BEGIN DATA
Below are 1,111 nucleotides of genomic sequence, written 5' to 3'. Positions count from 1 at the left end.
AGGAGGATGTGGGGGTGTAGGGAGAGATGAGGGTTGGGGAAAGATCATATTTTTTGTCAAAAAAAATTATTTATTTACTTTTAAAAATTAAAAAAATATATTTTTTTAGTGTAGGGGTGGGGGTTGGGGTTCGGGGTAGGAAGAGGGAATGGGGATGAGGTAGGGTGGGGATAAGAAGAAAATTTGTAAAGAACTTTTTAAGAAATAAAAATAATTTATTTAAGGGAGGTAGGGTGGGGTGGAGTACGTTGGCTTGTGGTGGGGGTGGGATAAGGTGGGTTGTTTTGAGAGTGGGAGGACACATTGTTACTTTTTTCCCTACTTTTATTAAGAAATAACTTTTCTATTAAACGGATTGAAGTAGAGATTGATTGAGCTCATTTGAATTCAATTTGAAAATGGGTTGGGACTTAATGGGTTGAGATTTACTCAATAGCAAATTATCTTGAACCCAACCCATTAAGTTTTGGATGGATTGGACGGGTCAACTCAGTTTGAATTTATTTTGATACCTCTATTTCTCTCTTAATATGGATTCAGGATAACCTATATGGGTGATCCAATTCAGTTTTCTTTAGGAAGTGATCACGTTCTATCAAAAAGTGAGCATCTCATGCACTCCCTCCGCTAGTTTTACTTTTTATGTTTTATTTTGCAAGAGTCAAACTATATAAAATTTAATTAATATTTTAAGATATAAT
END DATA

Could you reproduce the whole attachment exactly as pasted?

Below are 1,111 nucleotides of genomic sequence, written 5' to 3'. Positions count from 1 at the left end.
AGGAGGATGTGGGGGTGTAGGGAGAGATGAGGGTTGGGGAAAGATCATATTTTTTGTCAAAAAAAATTATTTATTTACTTTTAAAAATTAAAAAAATATATTTTTTTAGTGTAGGGGTGGGGGTTGGGGTTCGGGGTAGGAAGAGGGAATGGGGATGAGGTAGGGTGGGGATAAGAAGAAAATTTGTAAAGAACTTTTTAAGAAATAAAAATAATTTATTTAAGGGAGGTAGGGTGGGGTGGAGTACGTTGGCTTGTGGTGGGGGTGGGATAAGGTGGGTTGTTTTGAGAGTGGGAGGACACATTGTTACTTTTTTCCCTACTTTTATTAAGAAATAACTTTTCTATTAAACGGATTGAAGTAGAGATTGATTGAGCTCATTTGAATTCAATTTGAAAATGGGTTGGGACTTAATGGGTTGAGATTTACTCAATAGCAAATTATCTTGAACCCAACCCATTAAGTTTTGGATGGATTGGACGGGTCAACTCAGTTTGAATTTATTTTGATACCTCTATTTCTCTCTTAATATGGATTCAGGATAACCTATATGGGTGATCCAATTCAGTTTTCTTTAGGAAGTGATCACGTTCTATCAAAAAGTGAGCATCTCATGCACTCCCTCCGCTAGTTTTACTTTTTATGTTTTATTTTGCAAGAGTCAAACTATATAAAATTTAATTAATATTTTAAGATATAAT